START A PETITION 25,136,189 members: the world's largest community for good
START A PETITION
x

Why Cesar Chavez Deserves a National Holiday

Why Cesar Chavez Deserves a National Holiday

As someone who writes about California agriculture, I’m often surprised by how little modern farming is talked about. While many Californians are at least familiar with the name, Cesar Chavez, for example, many do not know what he did to help farmers. Nor, are they aware that March 31 is Cesar Chavez Day.

Considered one of the most important civil rights icons of the 20th century, Cesar Chavez epitomized everything about the American Dream: he was committed to hard work and perseverance, and believed that if you worked hard, you should be rewarded for it, or at least treated with respect and fairness.

Along with Dolores Huerta, he co-founded the United Farm Workers (UFW) credited as the first successful attempt at unionizing farm workers. While others worked for years through strikes and protests, Chavez took the fight for workers’ rights directly to consumers, and shined a light on the conditions that their food was produced under, urging a nationwide boycott of grapes. He let them know that the workers who grew their food couldnít afford to buy that food or feed their own families, and that they were denied the most basic working conditions that the majority of American workers take for granted.

No matter what he was faced with, he remained committed to non-violence. In 1968 he fasted to get those who had started to use violent tactics to recommit to non-violence. And while he fought for farm workers, he was really fighting for civil rights and equality for all unrepresented workers and for their fair treatment.

His legacy is everywhere, in every corner of the state, not just in rural areas, but in its largest cities. In Los Angeles, Brooklyn Avenue was renamed Cesar E. Chavez Avenue and in San Francisco, Army Street was renamed for him.

Nationwide, there are 43 major streets named for him. In California and beyond, there are libraries, murals, schools, statues and streets named for him. There’s a national memorial honoring him, and in 2012, the USNS Cesar Chavez became the first U.S. naval vessel named for a Latino. His face is even on a U.S. postage stamp.

President Barack Obama has signed a proclamation declaring March 31st as Cesar Chavez Day in the United States to “observe this day with appropriate service, community, and educational programs to honor Cesar Chavez’s enduring legacy.” I would argue that we need to go even further and, once and for all, declare it a federal holiday. For that to happen, Congress has to pass the resolution recognizing it as a national holiday.

The proclamation explains the important role Cesar Chavez played in helping farm workers: “They were exposed to dangerous pesticides and denied the most basic protections, including minimum wages, health care, and access to drinking water. Cesar Chavez devoted his life to correcting these injustices, to reminding us that every job has dignity, every life has value, and everyone — no matter who you are, what you look like, or where you come from — should have the chance to get ahead.”

Further, his cause, the rights of immigrant laborers is still relevant today, even more so in many states. The declaration of Cesar Chavez Day, along with the release of the feature film from actor and filmmaker Diego Luna about his life, simply titled Cesar Chavez, which is now playing, will hopefully do a lot to make his work and legacy as recognizable as that of Dr. Martin Luther King Jr.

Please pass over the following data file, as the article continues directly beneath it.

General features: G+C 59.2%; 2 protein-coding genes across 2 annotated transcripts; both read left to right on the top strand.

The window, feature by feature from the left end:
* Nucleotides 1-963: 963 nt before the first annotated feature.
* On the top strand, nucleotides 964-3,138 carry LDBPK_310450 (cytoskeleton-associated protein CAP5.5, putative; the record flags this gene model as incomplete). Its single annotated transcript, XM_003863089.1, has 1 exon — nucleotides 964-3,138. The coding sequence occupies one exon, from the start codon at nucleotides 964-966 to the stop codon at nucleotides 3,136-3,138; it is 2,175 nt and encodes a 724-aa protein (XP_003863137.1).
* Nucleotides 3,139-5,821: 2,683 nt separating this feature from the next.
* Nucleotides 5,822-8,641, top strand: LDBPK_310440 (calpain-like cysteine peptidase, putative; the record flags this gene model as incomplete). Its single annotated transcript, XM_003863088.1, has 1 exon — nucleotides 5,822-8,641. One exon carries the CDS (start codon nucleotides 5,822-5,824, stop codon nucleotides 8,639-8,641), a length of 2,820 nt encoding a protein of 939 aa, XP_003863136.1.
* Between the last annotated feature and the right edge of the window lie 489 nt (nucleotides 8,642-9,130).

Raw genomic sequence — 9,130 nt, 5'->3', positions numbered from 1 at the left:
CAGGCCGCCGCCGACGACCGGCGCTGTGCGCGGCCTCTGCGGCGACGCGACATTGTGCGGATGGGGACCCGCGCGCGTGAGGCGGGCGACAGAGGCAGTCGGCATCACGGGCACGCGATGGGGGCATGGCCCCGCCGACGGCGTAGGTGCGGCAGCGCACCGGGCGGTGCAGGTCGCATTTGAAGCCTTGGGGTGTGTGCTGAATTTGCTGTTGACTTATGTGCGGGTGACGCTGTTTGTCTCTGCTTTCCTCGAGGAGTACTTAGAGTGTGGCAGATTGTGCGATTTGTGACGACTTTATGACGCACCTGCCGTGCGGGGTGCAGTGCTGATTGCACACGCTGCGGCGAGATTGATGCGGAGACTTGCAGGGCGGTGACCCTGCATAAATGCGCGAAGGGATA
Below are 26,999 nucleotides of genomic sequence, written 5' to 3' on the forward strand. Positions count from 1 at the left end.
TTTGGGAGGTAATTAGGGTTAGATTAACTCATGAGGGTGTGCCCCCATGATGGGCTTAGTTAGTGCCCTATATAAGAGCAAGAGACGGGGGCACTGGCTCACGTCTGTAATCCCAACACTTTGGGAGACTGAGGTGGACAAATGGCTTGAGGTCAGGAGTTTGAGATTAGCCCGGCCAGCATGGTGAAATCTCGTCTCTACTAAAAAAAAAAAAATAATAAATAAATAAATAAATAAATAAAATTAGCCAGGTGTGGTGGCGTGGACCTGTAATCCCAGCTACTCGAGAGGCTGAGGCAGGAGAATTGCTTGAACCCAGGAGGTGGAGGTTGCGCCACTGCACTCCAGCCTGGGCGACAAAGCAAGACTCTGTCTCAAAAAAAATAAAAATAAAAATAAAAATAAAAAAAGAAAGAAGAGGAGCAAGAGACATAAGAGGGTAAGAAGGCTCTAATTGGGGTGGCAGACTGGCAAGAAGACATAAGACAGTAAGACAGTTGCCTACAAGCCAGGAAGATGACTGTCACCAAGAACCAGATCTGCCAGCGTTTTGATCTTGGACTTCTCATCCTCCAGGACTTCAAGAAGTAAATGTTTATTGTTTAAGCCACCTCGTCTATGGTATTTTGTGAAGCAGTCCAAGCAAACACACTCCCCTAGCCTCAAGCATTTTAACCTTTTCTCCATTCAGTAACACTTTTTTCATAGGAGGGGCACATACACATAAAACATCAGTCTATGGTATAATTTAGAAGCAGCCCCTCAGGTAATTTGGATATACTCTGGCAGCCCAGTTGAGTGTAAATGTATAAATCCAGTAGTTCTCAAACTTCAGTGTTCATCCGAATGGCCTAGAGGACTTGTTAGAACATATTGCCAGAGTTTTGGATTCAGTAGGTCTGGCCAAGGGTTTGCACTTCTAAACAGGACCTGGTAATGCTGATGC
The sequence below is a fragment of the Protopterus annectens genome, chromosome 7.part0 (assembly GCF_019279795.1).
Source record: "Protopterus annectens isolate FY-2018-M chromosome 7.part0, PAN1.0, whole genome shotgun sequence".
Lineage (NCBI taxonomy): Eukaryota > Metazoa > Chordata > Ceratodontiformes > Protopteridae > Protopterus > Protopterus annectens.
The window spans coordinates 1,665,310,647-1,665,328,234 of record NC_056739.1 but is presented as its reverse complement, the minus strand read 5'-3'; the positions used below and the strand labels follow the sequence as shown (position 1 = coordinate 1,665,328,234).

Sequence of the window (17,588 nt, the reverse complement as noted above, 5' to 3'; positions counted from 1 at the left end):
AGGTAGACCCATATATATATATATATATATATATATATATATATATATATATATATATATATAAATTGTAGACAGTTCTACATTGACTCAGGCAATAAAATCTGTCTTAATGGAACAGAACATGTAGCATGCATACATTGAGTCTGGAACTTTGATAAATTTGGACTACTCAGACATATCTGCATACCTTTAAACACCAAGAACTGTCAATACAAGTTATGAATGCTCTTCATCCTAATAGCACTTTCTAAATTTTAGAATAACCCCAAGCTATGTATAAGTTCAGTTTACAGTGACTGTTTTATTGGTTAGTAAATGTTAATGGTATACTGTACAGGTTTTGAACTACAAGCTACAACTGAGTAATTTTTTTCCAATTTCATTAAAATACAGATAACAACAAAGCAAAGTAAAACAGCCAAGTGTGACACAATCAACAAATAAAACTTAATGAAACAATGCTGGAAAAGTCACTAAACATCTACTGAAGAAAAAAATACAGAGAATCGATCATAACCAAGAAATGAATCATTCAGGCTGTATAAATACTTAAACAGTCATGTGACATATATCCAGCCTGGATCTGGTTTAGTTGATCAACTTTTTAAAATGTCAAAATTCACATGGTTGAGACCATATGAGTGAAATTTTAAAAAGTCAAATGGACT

His family is also calling on President Obama to make Cesar Chavezís March 31 birthday a National Day of Service. It seems only fitting to take action, because as Chavez once responded: “If you want to remember me, organize!”

 

Read more: Do Good, Environment, Food, Holidays, Make a Difference, Other Holidays, , ,

quick poll

vote now!

Loading poll...

have you shared this story yet?

go ahead, give it a little love

Judi Gerber

Judi Gerber is a University of California Master Gardener with a certificate in Horticultural Therapy. She writes about sustainable farming, local foods, and organic gardening for multiple magazines. Her book Farming in Torrance and the South Bay was released in September 2008.

59 comments

+ add your own
8:31AM PDT on Jun 16, 2014

Hummm...

3:57PM PDT on Apr 9, 2014

Well said, indeed a great man. Thank you.

11:42PM PDT on Apr 2, 2014

Farmer is considered as backbone of a country there is no gain with out pain so we have to respect people those who work for them

8:10PM PDT on Apr 2, 2014

thanks for sharing

7:26PM PDT on Apr 1, 2014

thank you

11:02AM PDT on Apr 1, 2014

thanks

5:50AM PDT on Apr 1, 2014

Thanks for sharing.

3:18AM PDT on Apr 1, 2014

thanks for sharing

1:06AM PDT on Apr 1, 2014

Thanks for sharing

8:22PM PDT on Mar 31, 2014

I think we have enough Holidays. If they want to recognize him that is fine but don't make it a national holiday.

add your comment



Disclaimer: The views expressed above are solely those of the author and may not reflect those of
Care2, Inc., its employees or advertisers.

people are talking

After a colon surgery, a friend adviced me to make a juice and drink it 3 times a day for 10 days, r…

Whooping cranes now have learned new routes to fly. Birds can be taught new routes, and they are an…

This is another effect of obamacare, thats really sad ...

I think it is a bit much, and I believe she should make a $5,000 donation to a shelter.

lots of unkind words here for Hilton. I don't agree with her choice, but let's not demonise the poor…

Story idea? Want to blog? Contact the editors!



Select names from your address book   |   Help
   

We hate spam. We do not sell or share the email addresses you provide.